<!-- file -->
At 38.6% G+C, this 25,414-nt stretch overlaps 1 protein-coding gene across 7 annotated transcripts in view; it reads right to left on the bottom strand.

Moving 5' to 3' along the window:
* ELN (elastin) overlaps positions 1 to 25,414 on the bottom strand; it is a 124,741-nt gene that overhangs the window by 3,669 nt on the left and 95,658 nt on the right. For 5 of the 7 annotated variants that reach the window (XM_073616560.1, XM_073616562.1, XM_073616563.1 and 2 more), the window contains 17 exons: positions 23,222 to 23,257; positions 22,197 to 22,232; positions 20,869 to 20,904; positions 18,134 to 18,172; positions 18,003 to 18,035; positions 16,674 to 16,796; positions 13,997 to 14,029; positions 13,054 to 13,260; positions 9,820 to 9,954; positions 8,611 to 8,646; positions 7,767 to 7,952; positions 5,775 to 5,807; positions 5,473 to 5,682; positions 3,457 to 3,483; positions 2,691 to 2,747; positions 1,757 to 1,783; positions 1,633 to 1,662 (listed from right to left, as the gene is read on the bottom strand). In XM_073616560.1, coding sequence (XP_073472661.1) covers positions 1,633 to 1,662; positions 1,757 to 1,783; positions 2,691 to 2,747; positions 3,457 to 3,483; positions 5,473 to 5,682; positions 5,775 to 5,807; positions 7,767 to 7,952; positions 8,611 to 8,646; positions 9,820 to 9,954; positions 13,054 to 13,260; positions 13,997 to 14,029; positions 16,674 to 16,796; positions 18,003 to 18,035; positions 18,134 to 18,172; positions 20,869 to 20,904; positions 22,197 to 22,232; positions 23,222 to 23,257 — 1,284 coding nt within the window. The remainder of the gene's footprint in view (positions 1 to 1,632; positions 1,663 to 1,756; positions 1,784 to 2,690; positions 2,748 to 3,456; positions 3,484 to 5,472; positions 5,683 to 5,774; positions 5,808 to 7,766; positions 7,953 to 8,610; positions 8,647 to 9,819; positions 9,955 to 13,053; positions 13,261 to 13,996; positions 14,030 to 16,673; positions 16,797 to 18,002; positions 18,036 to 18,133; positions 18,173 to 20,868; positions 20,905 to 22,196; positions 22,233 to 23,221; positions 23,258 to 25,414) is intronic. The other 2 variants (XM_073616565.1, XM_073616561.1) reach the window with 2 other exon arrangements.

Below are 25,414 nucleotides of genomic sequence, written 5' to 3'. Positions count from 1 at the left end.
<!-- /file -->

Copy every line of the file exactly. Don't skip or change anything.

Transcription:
At 38.6% G+C, this 25,414-nt stretch overlaps 1 protein-coding gene across 7 annotated transcripts in view; it reads right to left on the bottom strand.

Moving 5' to 3' along the window:
* ELN (elastin) overlaps positions 1 to 25,414 on the bottom strand; it is a 124,741-nt gene that overhangs the window by 3,669 nt on the left and 95,658 nt on the right. For 5 of the 7 annotated variants that reach the window (XM_073616560.1, XM_073616562.1, XM_073616563.1 and 2 more), the window contains 17 exons: positions 23,222 to 23,257; positions 22,197 to 22,232; positions 20,869 to 20,904; positions 18,134 to 18,172; positions 18,003 to 18,035; positions 16,674 to 16,796; positions 13,997 to 14,029; positions 13,054 to 13,260; positions 9,820 to 9,954; positions 8,611 to 8,646; positions 7,767 to 7,952; positions 5,775 to 5,807; positions 5,473 to 5,682; positions 3,457 to 3,483; positions 2,691 to 2,747; positions 1,757 to 1,783; positions 1,633 to 1,662 (listed from right to left, as the gene is read on the bottom strand). In XM_073616560.1, coding sequence (XP_073472661.1) covers positions 1,633 to 1,662; positions 1,757 to 1,783; positions 2,691 to 2,747; positions 3,457 to 3,483; positions 5,473 to 5,682; positions 5,775 to 5,807; positions 7,767 to 7,952; positions 8,611 to 8,646; positions 9,820 to 9,954; positions 13,054 to 13,260; positions 13,997 to 14,029; positions 16,674 to 16,796; positions 18,003 to 18,035; positions 18,134 to 18,172; positions 20,869 to 20,904; positions 22,197 to 22,232; positions 23,222 to 23,257 — 1,284 coding nt within the window. The remainder of the gene's footprint in view (positions 1 to 1,632; positions 1,663 to 1,756; positions 1,784 to 2,690; positions 2,748 to 3,456; positions 3,484 to 5,472; positions 5,683 to 5,774; positions 5,808 to 7,766; positions 7,953 to 8,610; positions 8,647 to 9,819; positions 9,955 to 13,053; positions 13,261 to 13,996; positions 14,030 to 16,673; positions 16,797 to 18,002; positions 18,036 to 18,133; positions 18,173 to 20,868; positions 20,905 to 22,196; positions 22,233 to 23,221; positions 23,258 to 25,414) is intronic. The other 2 variants (XM_073616565.1, XM_073616561.1) reach the window with 2 other exon arrangements.

Below are 25,414 nucleotides of genomic sequence, written 5' to 3'. Positions count from 1 at the left end.